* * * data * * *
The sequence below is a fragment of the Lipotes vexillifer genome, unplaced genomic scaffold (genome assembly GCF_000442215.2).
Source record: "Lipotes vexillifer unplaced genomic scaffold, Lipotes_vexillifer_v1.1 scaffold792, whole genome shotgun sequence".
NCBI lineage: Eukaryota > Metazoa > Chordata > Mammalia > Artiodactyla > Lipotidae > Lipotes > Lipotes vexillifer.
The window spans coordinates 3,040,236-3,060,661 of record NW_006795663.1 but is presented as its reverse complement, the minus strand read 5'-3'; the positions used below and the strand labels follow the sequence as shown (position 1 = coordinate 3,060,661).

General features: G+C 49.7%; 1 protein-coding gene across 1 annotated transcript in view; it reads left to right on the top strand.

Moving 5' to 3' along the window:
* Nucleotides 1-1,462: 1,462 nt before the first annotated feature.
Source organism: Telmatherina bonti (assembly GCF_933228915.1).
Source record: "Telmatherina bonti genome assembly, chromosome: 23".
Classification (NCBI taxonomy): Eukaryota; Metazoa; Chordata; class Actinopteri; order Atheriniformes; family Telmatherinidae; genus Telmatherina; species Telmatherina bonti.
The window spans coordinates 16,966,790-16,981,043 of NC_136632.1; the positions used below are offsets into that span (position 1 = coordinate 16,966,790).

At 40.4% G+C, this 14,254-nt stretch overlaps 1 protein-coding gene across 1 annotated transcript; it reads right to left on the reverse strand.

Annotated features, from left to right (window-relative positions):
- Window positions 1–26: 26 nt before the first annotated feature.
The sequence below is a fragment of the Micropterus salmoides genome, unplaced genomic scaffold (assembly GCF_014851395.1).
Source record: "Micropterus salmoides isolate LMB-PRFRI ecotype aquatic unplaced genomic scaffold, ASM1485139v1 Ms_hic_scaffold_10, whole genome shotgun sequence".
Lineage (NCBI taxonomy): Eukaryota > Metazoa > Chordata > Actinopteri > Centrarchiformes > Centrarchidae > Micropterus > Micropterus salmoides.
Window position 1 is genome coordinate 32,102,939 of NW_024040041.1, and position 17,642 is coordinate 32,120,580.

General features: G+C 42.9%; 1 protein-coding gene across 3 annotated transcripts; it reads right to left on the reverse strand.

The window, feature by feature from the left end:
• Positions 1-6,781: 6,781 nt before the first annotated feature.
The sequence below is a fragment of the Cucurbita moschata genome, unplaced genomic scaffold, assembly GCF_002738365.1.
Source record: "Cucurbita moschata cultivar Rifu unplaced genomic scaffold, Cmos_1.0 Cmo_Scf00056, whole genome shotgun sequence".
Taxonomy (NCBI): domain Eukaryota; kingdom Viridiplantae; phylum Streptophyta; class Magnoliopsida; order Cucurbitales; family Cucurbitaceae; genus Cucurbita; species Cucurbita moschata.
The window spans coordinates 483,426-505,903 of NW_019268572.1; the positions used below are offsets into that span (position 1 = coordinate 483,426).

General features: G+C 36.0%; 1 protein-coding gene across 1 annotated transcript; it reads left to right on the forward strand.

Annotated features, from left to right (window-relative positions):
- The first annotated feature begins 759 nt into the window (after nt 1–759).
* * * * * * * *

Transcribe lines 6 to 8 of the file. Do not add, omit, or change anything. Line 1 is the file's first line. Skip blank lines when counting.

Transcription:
Moving 5' to 3' along the window:
* Nucleotides 1-1,462: 1,462 nt before the first annotated feature.
Source organism: Telmatherina bonti (assembly GCF_933228915.1).